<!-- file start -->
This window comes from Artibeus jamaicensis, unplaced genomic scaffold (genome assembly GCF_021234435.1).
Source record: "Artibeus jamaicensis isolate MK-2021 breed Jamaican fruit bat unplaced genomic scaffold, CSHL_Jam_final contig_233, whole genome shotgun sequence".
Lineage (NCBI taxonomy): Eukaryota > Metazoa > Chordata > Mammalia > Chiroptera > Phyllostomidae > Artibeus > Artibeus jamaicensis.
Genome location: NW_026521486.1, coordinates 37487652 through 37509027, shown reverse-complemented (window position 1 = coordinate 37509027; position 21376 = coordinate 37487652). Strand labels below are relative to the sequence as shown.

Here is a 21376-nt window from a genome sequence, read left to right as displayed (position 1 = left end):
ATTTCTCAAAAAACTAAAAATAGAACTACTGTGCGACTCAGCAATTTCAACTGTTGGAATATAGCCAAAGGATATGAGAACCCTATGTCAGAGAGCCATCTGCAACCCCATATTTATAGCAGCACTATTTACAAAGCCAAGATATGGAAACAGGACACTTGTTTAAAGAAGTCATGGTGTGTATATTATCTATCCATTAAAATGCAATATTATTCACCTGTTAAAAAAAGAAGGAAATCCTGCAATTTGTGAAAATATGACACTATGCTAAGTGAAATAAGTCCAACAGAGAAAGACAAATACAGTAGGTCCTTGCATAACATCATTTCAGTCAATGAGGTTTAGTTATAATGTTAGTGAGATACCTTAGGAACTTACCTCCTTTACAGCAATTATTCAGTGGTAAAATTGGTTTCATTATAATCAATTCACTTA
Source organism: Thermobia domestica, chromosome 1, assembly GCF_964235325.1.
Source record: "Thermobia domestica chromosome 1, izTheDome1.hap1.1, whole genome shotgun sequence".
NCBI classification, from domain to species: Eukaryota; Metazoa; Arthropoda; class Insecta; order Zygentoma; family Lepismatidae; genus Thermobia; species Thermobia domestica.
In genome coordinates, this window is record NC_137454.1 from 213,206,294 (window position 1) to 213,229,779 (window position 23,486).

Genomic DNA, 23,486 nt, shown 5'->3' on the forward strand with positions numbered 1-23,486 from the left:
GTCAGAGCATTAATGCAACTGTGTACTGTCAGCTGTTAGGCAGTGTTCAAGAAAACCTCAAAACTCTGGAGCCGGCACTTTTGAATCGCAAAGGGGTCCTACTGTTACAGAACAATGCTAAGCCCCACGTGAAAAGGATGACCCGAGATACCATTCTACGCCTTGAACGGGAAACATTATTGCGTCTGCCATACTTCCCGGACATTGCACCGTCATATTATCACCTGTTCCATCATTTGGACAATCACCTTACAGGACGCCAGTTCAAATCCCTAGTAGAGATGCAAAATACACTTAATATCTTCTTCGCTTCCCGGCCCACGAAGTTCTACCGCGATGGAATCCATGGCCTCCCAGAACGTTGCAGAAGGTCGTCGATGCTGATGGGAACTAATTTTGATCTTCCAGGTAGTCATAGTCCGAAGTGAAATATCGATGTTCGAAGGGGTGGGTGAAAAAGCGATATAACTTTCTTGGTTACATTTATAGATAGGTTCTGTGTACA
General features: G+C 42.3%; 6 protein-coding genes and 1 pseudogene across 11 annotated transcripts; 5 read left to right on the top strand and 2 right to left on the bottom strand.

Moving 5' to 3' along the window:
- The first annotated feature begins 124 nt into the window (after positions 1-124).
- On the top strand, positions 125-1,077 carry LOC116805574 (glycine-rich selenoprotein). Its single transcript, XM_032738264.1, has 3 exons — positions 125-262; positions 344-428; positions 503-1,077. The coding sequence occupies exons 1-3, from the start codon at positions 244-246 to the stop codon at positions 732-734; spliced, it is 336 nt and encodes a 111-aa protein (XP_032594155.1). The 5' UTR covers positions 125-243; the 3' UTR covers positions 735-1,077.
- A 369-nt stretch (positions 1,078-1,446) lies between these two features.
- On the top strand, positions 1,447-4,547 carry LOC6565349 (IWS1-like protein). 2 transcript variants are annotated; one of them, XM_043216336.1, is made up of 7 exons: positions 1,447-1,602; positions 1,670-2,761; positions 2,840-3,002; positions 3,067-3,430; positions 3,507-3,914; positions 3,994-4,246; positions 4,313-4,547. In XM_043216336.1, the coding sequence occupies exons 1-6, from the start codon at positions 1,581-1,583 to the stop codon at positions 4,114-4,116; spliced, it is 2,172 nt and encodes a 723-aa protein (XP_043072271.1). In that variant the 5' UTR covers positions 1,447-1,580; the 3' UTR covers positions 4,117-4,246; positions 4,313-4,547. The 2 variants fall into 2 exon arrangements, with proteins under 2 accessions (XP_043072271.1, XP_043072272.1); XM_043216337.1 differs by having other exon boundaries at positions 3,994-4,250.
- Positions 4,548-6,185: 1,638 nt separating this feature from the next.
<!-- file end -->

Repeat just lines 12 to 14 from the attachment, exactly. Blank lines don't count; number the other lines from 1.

GTCAGAGCATTAATGCAACTGTGTACTGTCAGCTGTTAGGCAGTGTTCAAGAAAACCTCAAAACTCTGGAGCCGGCACTTTTGAATCGCAAAGGGGTCCTACTGTTACAGAACAATGCTAAGCCCCACGTGAAAAGGATGACCCGAGATACCATTCTACGCCTTGAACGGGAAACATTATTGCGTCTGCCATACTTCCCGGACATTGCACCGTCATATTATCACCTGTTCCATCATTTGGACAATCACCTTACAGGACGCCAGTTCAAATCCCTAGTAGAGATGCAAAATACACTTAATATCTTCTTCGCTTCCCGGCCCACGAAGTTCTACCGCGATGGAATCCATGGCCTCCCAGAACGTTGCAGAAGGTCGTCGATGCTGATGGGAACTAATTTTGATCTTCCAGGTAGTCATAGTCCGAAGTGAAATATCGATGTTCGAAGGGGTGGGTGAAAAAGCGATATAACTTTCTTGGTTACATTTATAGATAGGTTCTGTGTACA
General features: G+C 42.3%; 6 protein-coding genes and 1 pseudogene across 11 annotated transcripts; 5 read left to right on the top strand and 2 right to left on the bottom strand.

Moving 5' to 3' along the window: